The last change we need to make is to the SearchPage.aspx.cs class; we will change CatalogServiceGateway to CatalogServiceStub so that the page will compile. The program now works as it did before we started making this change. Now that we have the code back to a stable state, we can implement another class that derives from CatalogServiceGateway and makes the real call to the CatalogService .

Here is the CatalogServiceImplementation class:

 public class CatalogServiceImplementation : CatalogServiceGateway    {       private CatalogService service = new CatalogService();       protected override ArrayList GetDtos(SearchCriteria criteria)       {          return service.Search(criteria);       }    } 

After this code compiles, we can change the SearchPage.aspx.cs class to instantiate the CatalogServiceImplementation class, and the Web page will use the CatalogService class in the service layer and search the database. The following is the updated SearchPage.aspx.cs class with the change in boldface:

 public class SearchPage : System.Web.UI.Page    {       protected System.Web.UI.WebControls.Label idLabel;       protected System.Web.UI.WebControls.Label titleLabel;       protected System.Web.UI.WebControls.Label artistNameLabel;       protected System.Web.UI.WebControls.Label averageRatingLabel;       protected System.Web.UI.WebControls.Label labelNameLabel;       protected System.Web.UI.WebControls.TextBox recordingId;       protected System.Web.UI.WebControls.TextBox title;       protected System.Web.UI.WebControls.TextBox artistName;       protected System.Web.UI.WebControls.TextBox labelName;       protected System.Web.UI.WebControls.RadioButtonList averageRating;       protected System.Web.UI.WebControls.Button searchButton;       protected System.Web.UI.WebControls.Button cancelButton;       protected System.Web.UI.WebControls.Repeater searchResults;  private CatalogServiceGateway gateway =   new CatalogServiceImplementation();  private SearchPageHelper helper = new SearchPageHelper();           private void Page_Load(object sender, System.EventArgs e)       {          // Put user code to initialize the page here       }       // Web Form Designer generated code              private void SearchButtonClick(object sender, System.EventArgs e)       {          SearchCriteria criteria = helper.Translate(recordingId.Text, title.Text, artistName.Text,              averageRating.SelectedValue, labelName.Text);          searchResults.DataSource = gateway.Search(criteria);          searchResults.DataBind();       }    }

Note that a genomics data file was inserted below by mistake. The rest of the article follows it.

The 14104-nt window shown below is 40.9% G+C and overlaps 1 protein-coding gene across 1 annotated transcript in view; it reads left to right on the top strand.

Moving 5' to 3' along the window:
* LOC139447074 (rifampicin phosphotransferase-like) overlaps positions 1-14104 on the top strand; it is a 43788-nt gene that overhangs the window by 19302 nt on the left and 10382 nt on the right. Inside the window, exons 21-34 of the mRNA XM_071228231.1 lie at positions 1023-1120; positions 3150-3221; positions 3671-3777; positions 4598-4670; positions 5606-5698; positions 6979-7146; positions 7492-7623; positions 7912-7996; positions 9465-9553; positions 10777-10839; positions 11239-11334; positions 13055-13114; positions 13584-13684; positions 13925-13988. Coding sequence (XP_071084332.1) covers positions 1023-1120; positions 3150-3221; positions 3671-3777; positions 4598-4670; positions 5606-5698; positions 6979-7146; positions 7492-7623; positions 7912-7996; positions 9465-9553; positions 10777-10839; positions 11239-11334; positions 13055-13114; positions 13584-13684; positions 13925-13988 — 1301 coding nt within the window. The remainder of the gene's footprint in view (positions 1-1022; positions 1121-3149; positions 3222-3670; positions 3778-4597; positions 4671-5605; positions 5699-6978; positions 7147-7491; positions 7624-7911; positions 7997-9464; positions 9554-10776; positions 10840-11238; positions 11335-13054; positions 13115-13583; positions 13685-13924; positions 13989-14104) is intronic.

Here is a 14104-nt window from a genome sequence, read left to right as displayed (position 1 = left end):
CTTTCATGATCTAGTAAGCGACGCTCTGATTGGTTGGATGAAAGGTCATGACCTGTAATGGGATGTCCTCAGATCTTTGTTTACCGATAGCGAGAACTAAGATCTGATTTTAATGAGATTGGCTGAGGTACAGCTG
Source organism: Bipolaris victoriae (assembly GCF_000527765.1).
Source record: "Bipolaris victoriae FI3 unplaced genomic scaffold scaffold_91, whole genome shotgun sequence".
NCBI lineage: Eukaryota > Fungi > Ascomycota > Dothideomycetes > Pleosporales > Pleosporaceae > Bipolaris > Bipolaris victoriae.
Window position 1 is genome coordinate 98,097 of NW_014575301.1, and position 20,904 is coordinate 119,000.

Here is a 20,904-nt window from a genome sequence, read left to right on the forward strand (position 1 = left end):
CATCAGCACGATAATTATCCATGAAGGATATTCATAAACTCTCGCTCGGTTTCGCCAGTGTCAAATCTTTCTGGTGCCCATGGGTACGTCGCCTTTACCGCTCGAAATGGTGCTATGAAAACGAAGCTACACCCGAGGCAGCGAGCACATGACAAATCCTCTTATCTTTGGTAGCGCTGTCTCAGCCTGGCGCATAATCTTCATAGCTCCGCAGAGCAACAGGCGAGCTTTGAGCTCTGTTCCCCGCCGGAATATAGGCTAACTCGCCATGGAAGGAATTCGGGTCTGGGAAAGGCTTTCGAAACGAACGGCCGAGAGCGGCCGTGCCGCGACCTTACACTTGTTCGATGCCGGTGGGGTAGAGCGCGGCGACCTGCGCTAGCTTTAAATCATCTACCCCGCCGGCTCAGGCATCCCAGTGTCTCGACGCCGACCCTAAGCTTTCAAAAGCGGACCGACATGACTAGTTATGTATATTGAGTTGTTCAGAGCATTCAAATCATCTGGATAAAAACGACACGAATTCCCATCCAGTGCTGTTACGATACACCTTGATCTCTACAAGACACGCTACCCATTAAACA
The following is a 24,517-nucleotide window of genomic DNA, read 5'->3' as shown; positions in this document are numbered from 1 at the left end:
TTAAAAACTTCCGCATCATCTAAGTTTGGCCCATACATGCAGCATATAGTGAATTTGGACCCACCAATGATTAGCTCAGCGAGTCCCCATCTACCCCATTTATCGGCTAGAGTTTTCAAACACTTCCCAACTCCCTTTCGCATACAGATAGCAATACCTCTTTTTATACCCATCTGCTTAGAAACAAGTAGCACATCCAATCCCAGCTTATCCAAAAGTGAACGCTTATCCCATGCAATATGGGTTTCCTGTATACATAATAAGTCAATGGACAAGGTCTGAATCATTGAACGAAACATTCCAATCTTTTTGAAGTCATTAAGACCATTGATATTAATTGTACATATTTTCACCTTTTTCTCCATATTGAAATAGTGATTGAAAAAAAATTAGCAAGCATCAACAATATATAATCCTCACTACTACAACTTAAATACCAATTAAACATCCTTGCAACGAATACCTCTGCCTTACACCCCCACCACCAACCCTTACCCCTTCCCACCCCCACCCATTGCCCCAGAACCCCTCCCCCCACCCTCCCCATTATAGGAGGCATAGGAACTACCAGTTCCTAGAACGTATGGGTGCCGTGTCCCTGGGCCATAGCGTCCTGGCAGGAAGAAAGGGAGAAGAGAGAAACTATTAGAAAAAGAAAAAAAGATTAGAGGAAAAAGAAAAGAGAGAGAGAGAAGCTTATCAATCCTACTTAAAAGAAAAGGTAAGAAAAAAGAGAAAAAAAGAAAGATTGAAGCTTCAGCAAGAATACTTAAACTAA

When we recompile and bring the page up in the browser, we can search the database using the SearchPage .

[1] E. Gamma, et al. Design Patterns , Addison-Wesley, 1995.




Test-Driven Development in Microsoft .NET
Test-Driven Development in Microsoft .NET (Microsoft Professional)
ISBN: 0735619484
EAN: 2147483647
Year: 2004
Pages: 85